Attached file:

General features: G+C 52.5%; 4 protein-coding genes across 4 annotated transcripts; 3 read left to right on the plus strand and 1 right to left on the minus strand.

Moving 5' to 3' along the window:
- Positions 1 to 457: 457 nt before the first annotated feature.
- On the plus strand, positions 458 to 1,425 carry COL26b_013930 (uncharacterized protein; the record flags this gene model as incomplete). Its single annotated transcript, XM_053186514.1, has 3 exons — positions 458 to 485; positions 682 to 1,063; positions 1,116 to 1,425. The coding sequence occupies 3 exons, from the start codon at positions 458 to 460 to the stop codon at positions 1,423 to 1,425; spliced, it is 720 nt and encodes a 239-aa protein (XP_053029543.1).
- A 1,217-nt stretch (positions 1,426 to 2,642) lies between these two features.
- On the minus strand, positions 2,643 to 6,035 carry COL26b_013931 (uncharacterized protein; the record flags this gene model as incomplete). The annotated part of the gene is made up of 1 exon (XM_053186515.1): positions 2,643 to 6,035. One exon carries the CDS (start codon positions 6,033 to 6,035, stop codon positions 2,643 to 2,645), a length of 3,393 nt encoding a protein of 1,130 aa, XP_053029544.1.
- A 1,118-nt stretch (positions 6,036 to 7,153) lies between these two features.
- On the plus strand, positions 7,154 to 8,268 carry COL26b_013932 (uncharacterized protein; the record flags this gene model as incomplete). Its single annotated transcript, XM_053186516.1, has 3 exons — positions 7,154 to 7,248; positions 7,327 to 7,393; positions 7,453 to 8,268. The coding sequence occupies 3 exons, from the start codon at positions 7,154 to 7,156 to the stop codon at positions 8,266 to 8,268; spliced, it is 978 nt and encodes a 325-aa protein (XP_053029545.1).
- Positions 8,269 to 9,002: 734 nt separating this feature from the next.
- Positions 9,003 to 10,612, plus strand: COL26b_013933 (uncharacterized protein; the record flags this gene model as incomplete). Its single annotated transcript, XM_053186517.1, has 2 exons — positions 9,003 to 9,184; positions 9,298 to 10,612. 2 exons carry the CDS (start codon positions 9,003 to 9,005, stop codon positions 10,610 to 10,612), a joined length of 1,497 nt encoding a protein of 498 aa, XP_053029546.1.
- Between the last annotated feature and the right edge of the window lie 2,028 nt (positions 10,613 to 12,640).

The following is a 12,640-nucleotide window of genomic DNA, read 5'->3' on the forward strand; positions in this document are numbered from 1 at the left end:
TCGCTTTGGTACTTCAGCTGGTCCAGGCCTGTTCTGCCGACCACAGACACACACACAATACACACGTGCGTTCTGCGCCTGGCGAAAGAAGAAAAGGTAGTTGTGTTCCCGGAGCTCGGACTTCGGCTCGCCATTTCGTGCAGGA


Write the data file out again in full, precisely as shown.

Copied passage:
General features: G+C 52.5%; 4 protein-coding genes across 4 annotated transcripts; 3 read left to right on the plus strand and 1 right to left on the minus strand.

Moving 5' to 3' along the window:
- Positions 1 to 457: 457 nt before the first annotated feature.
- On the plus strand, positions 458 to 1,425 carry COL26b_013930 (uncharacterized protein; the record flags this gene model as incomplete). Its single annotated transcript, XM_053186514.1, has 3 exons — positions 458 to 485; positions 682 to 1,063; positions 1,116 to 1,425. The coding sequence occupies 3 exons, from the start codon at positions 458 to 460 to the stop codon at positions 1,423 to 1,425; spliced, it is 720 nt and encodes a 239-aa protein (XP_053029543.1).
- A 1,217-nt stretch (positions 1,426 to 2,642) lies between these two features.
- On the minus strand, positions 2,643 to 6,035 carry COL26b_013931 (uncharacterized protein; the record flags this gene model as incomplete). The annotated part of the gene is made up of 1 exon (XM_053186515.1): positions 2,643 to 6,035. One exon carries the CDS (start codon positions 6,033 to 6,035, stop codon positions 2,643 to 2,645), a length of 3,393 nt encoding a protein of 1,130 aa, XP_053029544.1.
- A 1,118-nt stretch (positions 6,036 to 7,153) lies between these two features.
- On the plus strand, positions 7,154 to 8,268 carry COL26b_013932 (uncharacterized protein; the record flags this gene model as incomplete). Its single annotated transcript, XM_053186516.1, has 3 exons — positions 7,154 to 7,248; positions 7,327 to 7,393; positions 7,453 to 8,268. The coding sequence occupies 3 exons, from the start codon at positions 7,154 to 7,156 to the stop codon at positions 8,266 to 8,268; spliced, it is 978 nt and encodes a 325-aa protein (XP_053029545.1).
- Positions 8,269 to 9,002: 734 nt separating this feature from the next.
- Positions 9,003 to 10,612, plus strand: COL26b_013933 (uncharacterized protein; the record flags this gene model as incomplete). Its single annotated transcript, XM_053186517.1, has 2 exons — positions 9,003 to 9,184; positions 9,298 to 10,612. 2 exons carry the CDS (start codon positions 9,003 to 9,005, stop codon positions 10,610 to 10,612), a joined length of 1,497 nt encoding a protein of 498 aa, XP_053029546.1.
- Between the last annotated feature and the right edge of the window lie 2,028 nt (positions 10,613 to 12,640).

The following is a 12,640-nucleotide window of genomic DNA, read 5'->3' on the forward strand; positions in this document are numbered from 1 at the left end:
TCGCTTTGGTACTTCAGCTGGTCCAGGCCTGTTCTGCCGACCACAGACACACACACAATACACACGTGCGTTCTGCGCCTGGCGAAAGAAGAAAAGGTAGTTGTGTTCCCGGAGCTCGGACTTCGGCTCGCCATTTCGTGCAGGA